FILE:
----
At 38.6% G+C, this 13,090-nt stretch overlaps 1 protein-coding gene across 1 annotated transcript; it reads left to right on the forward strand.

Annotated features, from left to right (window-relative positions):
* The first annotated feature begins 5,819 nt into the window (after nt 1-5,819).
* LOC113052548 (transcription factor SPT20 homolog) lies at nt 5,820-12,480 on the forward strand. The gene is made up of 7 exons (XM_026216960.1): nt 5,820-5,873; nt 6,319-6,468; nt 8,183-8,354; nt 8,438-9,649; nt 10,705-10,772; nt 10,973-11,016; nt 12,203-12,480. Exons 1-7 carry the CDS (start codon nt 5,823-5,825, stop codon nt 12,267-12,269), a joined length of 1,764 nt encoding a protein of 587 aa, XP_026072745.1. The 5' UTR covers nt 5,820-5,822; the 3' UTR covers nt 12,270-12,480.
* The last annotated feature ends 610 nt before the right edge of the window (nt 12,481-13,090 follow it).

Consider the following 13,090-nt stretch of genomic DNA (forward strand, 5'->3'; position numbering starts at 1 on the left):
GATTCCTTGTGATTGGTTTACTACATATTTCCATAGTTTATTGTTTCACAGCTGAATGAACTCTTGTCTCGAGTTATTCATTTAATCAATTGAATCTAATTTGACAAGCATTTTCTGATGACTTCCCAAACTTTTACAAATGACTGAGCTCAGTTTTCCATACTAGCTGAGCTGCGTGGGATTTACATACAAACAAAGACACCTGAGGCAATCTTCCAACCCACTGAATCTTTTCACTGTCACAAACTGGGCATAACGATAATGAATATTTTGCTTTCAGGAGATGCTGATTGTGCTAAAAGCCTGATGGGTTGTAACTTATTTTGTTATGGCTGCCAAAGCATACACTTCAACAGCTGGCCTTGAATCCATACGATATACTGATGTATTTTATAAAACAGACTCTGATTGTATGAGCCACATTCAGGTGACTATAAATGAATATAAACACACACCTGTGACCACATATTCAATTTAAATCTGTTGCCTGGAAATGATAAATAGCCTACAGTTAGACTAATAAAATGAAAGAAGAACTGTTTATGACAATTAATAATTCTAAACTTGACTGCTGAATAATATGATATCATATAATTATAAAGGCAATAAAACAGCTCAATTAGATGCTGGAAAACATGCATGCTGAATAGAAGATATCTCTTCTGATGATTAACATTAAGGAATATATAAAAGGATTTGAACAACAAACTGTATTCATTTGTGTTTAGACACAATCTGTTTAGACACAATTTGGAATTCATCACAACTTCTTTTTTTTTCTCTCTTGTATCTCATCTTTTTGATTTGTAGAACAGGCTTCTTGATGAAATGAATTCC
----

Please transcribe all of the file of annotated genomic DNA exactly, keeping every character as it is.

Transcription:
At 38.6% G+C, this 13,090-nt stretch overlaps 1 protein-coding gene across 1 annotated transcript; it reads left to right on the forward strand.

Annotated features, from left to right (window-relative positions):
* The first annotated feature begins 5,819 nt into the window (after nt 1-5,819).
* LOC113052548 (transcription factor SPT20 homolog) lies at nt 5,820-12,480 on the forward strand. The gene is made up of 7 exons (XM_026216960.1): nt 5,820-5,873; nt 6,319-6,468; nt 8,183-8,354; nt 8,438-9,649; nt 10,705-10,772; nt 10,973-11,016; nt 12,203-12,480. Exons 1-7 carry the CDS (start codon nt 5,823-5,825, stop codon nt 12,267-12,269), a joined length of 1,764 nt encoding a protein of 587 aa, XP_026072745.1. The 5' UTR covers nt 5,820-5,822; the 3' UTR covers nt 12,270-12,480.
* The last annotated feature ends 610 nt before the right edge of the window (nt 12,481-13,090 follow it).

Consider the following 13,090-nt stretch of genomic DNA (forward strand, 5'->3'; position numbering starts at 1 on the left):
GATTCCTTGTGATTGGTTTACTACATATTTCCATAGTTTATTGTTTCACAGCTGAATGAACTCTTGTCTCGAGTTATTCATTTAATCAATTGAATCTAATTTGACAAGCATTTTCTGATGACTTCCCAAACTTTTACAAATGACTGAGCTCAGTTTTCCATACTAGCTGAGCTGCGTGGGATTTACATACAAACAAAGACACCTGAGGCAATCTTCCAACCCACTGAATCTTTTCACTGTCACAAACTGGGCATAACGATAATGAATATTTTGCTTTCAGGAGATGCTGATTGTGCTAAAAGCCTGATGGGTTGTAACTTATTTTGTTATGGCTGCCAAAGCATACACTTCAACAGCTGGCCTTGAATCCATACGATATACTGATGTATTTTATAAAACAGACTCTGATTGTATGAGCCACATTCAGGTGACTATAAATGAATATAAACACACACCTGTGACCACATATTCAATTTAAATCTGTTGCCTGGAAATGATAAATAGCCTACAGTTAGACTAATAAAATGAAAGAAGAACTGTTTATGACAATTAATAATTCTAAACTTGACTGCTGAATAATATGATATCATATAATTATAAAGGCAATAAAACAGCTCAATTAGATGCTGGAAAACATGCATGCTGAATAGAAGATATCTCTTCTGATGATTAACATTAAGGAATATATAAAAGGATTTGAACAACAAACTGTATTCATTTGTGTTTAGACACAATCTGTTTAGACACAATTTGGAATTCATCACAACTTCTTTTTTTTTCTCTCTTGTATCTCATCTTTTTGATTTGTAGAACAGGCTTCTTGATGAAATGAATTCC